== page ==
Truth Marching On
Geography and World Politics
Aristocracy in America
From Plato to NATO
The Good Life
The Not So Great American Novel
The Unheavenly City
Tolerating the Intolerant
The Sage of Singapore
The Falklands Factor
Classics Review: Nazi Bureaucrats
In his first interview since his retirement from Georgetown University, Fr. James Schall talks with Claremont Institute senior fellow Ken Masugi about teaching, preparing almost 40 books, what political philosophy is, the future of the Catholic Church, and the election of Pope Francis.
The Senate's rejection in 1987 of Bork to the Supreme Court was a constitutional catastrophe from which we have hardly begun to recover, writes Ramesh Ponnuru.
Download the Winter 2012/13 CRB in PDF
Engineers of Victory
Uncle Sam's Web-Feet
Classics Review: The Building of a Navy
A Neglected StatesmanThe only American to serve in the highest office in the executive branch and the highest in the federal judiciary, he had a career as remarkable as it is neglected, writes Ryan P. Williams in the Claremont Review of Books.
Godlike, Godly TolstoyEach unhappy genius is unhappy in his own way, writes Algis Valiunas in the Claremont Review of Books.
Wisdom of the AgesThe Fortunes of Permanence confirms Roger Kimball's status as America's foremost cultural critic, writes Michael M. Uhlmann in the Claremont Review of Books.
Enduring EmpireWhat made the Romans seem invincible was their fierce belief in the superiority of their way of life and the virtues they professed, writes Bruce S. Thornton in the Claremont Review of Books.
The Hollywood DialecticLincoln and Django Unchained represent what passes for artistic sensibility on today's Hollywood, writes Martha Bayles in the Claremont Review of Books.
The Buddy of ChristChristian leaders still believe that evangelizing young people is the key to solving the world's problems, writes Naomi Schaefer Riley in the Claremont Review of Books.
Psalm XXIIIYea, though I walk through the valley of the shadow of debt, I fear no bankruptcy, for Obama is my shepherd, writes Mark Helprin in the Claremont Review of Books.
Anguished PatriotHe had a command of American political thought and contemporary political theory that was perhaps unrivalled by anyone in his generation, writes Daniel J. Mahoney in the Claremont Review of Books.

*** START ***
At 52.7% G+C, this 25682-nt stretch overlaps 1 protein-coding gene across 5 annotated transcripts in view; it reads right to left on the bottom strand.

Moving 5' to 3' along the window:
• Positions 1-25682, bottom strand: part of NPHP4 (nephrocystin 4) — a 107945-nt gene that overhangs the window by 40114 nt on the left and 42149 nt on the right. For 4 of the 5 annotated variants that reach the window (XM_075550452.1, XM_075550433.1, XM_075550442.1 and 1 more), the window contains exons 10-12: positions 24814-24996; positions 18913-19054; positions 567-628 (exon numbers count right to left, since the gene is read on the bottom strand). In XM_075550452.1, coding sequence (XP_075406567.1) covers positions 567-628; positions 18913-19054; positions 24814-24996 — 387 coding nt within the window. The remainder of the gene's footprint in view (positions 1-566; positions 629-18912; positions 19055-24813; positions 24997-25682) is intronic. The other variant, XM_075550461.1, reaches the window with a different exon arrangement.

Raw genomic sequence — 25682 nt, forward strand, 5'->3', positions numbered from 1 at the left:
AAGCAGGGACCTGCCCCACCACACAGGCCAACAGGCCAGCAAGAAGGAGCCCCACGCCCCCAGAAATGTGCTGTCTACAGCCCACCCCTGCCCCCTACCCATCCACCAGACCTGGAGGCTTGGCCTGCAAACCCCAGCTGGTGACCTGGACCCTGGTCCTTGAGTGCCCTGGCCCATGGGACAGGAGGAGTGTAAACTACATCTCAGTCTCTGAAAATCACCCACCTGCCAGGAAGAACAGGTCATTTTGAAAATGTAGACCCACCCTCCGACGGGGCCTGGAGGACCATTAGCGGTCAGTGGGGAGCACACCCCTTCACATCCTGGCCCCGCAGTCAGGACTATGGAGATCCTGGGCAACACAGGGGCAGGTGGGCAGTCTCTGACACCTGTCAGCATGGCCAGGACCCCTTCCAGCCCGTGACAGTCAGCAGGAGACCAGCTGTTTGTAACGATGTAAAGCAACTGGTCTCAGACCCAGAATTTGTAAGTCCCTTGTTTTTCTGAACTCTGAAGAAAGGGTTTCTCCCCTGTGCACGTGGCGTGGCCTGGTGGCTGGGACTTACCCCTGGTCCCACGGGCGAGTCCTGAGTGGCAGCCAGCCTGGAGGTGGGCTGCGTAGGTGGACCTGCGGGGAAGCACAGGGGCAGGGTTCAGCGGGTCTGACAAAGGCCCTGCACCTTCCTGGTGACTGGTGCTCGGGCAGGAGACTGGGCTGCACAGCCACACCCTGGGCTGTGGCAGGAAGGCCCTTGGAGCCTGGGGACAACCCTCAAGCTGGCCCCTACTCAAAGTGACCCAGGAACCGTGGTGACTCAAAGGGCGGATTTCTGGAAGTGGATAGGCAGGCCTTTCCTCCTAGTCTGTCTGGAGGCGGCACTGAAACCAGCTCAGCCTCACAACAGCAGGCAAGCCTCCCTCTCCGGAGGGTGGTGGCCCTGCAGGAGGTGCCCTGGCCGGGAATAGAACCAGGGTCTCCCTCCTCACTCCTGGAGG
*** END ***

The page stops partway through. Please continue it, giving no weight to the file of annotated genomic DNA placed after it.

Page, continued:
BribesvilleHow did Italy's national economy, which all Italy-watchers recognize as anachronistic and self-defeating, come to be, asks Michael Ledeen in the Claremont Review of Books.
Silent Cal SpeaksAmerica's 30th president, like the modern-day Tea Party, emphasized that power, political energy, and republican legitimacy flow from the bottom up and not the top down, writes Charles C. Johnson in the Claremont Review of Books.
The Price of PowerAmericans have always been ambivalent about the idea of proconsulship—and often maladroit at its implementation, writes Victor Davis Hanson in the Claremont Review of Books.
Conscience UnboundIs the Protestant Reformation to blame for many of the modern world's undesirable features, asks James Hankins in the Claremont Review of Books.
Taking Law SeriouslyJudging takes place within a matrix of standards that both constrains the judge from imposing his personal will and enables the judge to discern the true command of the law, writes David F. Forte in the Claremont Review of Books.
Unmanned CombatThe drone revolution promises many benefits, but there are also drawbacks to this nascent unmanned air force—drawbacks that the nation and its policymakers have barely begun to assess, writes Alan W. Dowd in the Claremont Review of Books.
Why I'm Still a DemocratRather than deriding how Democrats win, conservative thinkers and GOP leaders should focus more on how to engineer a big, bold rebirth of the Republican Party, writes John J. DiIulio, Jr., in the Claremont Review of Books.
Keeping Up AppearancesDoes Downton Abbey matter, asks Cheryl Miller in the Claremont Review of Books.
A People's ContestWhile the war was fought to save the Union and (as time went by) to end slavery, it was also fought to vindicate democracy, writes Michael Burlingame in the Claremont Review of Books.
Classics Review: America and the Revolutions of 1848—
Iron Curtain: Rust or Rupture?
Classics Review: The Personal Memoirs of U.S. Grant
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